Israel ranks low in nuclear safety survey

Nuclear Threat Initiative ranks country No. 25 out of 32 nations in weapons-usable nuclear materials.

By GLOBES / RAN DAGONI
January 15, 2012 22:43
3 minute read.
Dimona nuclear reactor

311_dimona reactor. (photo credit: Ariel Jerozolimski)

 
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WASHINGTON – The Nuclear Threat Initiative has given Israel a low grade in the field of security of weapons-usable nuclear materials. Israel was ranked 25 out of the 32 countries with weapons-usable nuclear materials, with an overall score of 56 points out of 100 in a rating that classifies countries according to their ability to secure nuclear materials for military use that are stored in on-site facilities. Only Uzbekistan, China, India, Vietnam, Iran, Pakistan and North Korea (last place) were ranked lower than Israel. The US is ranked No. 13 and Australia was at the top of the list.

The Nuclear Threat Initiative, a nonprofit research institute in Washington, DC, initiated the project in cooperation with The Economist’s Economic Intelligence Unit. The goal of the organization is to strengthen global security by reducing the risks involved with nuclear, chemical and biological weapons. The organization was founded in 2001 by its co-chairmen, former US senator Sam Nunn and CNN founder Ted Turner, and is financed through donations from Warren Buffett, the Bill and Melinda Gates Foundation, the Rockefeller Foundation, the McArthur Foundation and the Google Foundation.

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Countries with one kilogram or more of weapons-usable nuclear materials were sorted according to five main categories, with each category including a number of subcategories; each category and subcategory received a ranking, and the final ranking was the result of an adjusted calculation.

The five main categories, with Israel’s ranking in parentheses (0 being the lowest and 100 the highest) are: quantities and sites (35) – the larger the quantities and the greater the number of facilities, the greater the chances are of them being harmed; security and control measures (78); global norms (40); domestic commitments and capacity (63); societal factors (45).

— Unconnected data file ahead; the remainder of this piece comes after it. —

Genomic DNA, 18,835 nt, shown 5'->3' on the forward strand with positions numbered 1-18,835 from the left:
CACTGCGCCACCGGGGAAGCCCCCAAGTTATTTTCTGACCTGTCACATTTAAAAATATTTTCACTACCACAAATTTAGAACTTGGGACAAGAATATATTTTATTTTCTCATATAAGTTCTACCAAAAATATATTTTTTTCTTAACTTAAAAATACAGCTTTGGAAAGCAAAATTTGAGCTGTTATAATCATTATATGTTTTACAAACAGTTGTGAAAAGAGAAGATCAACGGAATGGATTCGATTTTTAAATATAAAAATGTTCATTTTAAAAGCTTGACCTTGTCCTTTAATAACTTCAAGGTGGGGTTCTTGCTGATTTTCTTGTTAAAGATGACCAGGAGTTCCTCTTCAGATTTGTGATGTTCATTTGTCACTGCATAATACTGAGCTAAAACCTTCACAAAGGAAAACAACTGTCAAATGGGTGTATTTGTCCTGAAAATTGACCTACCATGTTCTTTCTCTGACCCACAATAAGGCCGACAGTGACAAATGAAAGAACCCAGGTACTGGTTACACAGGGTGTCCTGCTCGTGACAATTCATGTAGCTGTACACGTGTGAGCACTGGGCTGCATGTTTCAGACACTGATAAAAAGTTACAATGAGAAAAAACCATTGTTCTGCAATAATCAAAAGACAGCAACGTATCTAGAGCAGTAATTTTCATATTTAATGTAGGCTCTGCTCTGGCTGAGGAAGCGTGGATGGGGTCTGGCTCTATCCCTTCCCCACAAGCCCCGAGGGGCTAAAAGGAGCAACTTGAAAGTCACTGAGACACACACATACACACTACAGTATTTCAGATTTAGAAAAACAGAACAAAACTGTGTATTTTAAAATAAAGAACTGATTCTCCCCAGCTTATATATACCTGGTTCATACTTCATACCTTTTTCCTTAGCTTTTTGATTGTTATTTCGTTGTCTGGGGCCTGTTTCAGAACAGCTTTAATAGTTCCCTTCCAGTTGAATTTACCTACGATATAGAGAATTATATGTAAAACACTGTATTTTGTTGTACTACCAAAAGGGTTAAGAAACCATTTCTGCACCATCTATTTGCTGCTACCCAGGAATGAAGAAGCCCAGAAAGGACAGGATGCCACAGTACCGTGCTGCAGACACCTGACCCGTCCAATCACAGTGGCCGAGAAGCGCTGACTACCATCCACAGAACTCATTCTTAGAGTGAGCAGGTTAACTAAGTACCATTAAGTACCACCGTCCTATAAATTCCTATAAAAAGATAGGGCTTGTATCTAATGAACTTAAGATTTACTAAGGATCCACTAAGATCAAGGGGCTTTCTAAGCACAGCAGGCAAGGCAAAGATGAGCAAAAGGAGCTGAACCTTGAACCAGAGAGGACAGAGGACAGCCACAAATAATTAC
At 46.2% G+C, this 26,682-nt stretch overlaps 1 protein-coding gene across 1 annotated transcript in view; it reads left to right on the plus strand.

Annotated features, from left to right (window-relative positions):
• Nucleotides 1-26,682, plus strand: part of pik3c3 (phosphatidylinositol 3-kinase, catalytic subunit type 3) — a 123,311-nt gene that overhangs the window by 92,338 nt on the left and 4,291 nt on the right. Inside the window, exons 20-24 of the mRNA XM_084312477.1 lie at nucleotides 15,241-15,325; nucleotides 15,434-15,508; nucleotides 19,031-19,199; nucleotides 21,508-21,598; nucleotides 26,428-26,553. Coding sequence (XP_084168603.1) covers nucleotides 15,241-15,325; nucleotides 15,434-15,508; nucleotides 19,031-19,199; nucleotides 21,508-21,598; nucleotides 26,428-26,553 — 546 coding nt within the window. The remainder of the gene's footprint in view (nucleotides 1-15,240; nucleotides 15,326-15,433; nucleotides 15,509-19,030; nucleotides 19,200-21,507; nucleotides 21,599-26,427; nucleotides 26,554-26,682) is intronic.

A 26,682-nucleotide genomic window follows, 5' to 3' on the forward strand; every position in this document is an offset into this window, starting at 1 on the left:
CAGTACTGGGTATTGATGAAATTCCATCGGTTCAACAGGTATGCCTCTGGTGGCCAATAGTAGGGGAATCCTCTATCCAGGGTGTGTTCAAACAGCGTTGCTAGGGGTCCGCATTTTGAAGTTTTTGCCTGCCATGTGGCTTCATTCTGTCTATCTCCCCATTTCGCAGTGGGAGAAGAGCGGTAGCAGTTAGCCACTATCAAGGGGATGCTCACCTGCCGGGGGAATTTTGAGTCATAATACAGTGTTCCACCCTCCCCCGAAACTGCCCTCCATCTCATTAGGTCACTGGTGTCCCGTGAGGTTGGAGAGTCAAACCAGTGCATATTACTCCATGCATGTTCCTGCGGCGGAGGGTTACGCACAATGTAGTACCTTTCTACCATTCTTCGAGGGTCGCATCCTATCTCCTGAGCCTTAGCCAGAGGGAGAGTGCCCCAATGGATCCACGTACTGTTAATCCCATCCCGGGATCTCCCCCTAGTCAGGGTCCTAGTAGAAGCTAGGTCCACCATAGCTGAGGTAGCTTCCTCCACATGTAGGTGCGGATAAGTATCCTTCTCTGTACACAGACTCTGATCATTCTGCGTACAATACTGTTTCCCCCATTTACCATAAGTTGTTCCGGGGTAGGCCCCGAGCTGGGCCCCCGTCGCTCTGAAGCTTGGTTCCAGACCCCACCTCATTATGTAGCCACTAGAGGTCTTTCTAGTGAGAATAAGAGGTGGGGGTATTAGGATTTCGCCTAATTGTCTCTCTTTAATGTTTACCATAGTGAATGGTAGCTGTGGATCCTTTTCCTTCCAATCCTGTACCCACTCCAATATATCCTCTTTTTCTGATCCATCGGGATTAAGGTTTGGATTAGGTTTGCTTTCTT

Israel received a high ranking (100) in the following subcategories: physical security during transport; security personnel measures; independent regulatory agency. However, Israel received below-average scores in the following subcategories: control and accounting procedures (0); nuclear security and materials transparency (0); sites and transportation (17).

Israel received mediocre scores in the following subcategories: pervasiveness of corruption (50); political stability (35); group(s) interested in illicitly acquiring materials (50); safeguards adoption and compliance (50).

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Scores in categories such as corruption or political stability could have a direct impact on the security of nuclear materials, Nuclear Threat Initiative vice president for nuclear-materials security Dr. Page Stoutland told Globes. For example, a corrupt clerk could reveal information about the location of these materials.

Stoutland said the survey editors only used openly available sources of information, and they did not have access to secret intelligence information. As a result, a few countries, such as Israel and North Korea, which did not disclose any information on military nuclear programs, posed a special challenge to the editors.

In many instances, the researchers were forced to use mediation channels. In other words, they used information about similar subjects for which there is much more transparency and gave a score for nuclear security issues based on this information. For example, information available for risk procedures and the training of IDF soldiers led researchers to grant Israel a high score in the security-personnel measures category.

According to Stoutland, the lack of transparency and information on safety regulations of nuclear materials damaged Israel’s ranking in the survey. Although Israel received top scores in the physical security during transport category, the lack of information on regulations and safety procedures erodes the confidence of the international community in Israel’s ability to protect nuclear hardware.

This is the first time a public report ranking countries according to the quality of security at their nuclear facilities has been published. The Nuclear Threat Initiative said its goal in publishing the survey was to encourage public discussion about the security of nuclear materials and to urge governments to strengthen their protection over nuclear materials at their disposal.

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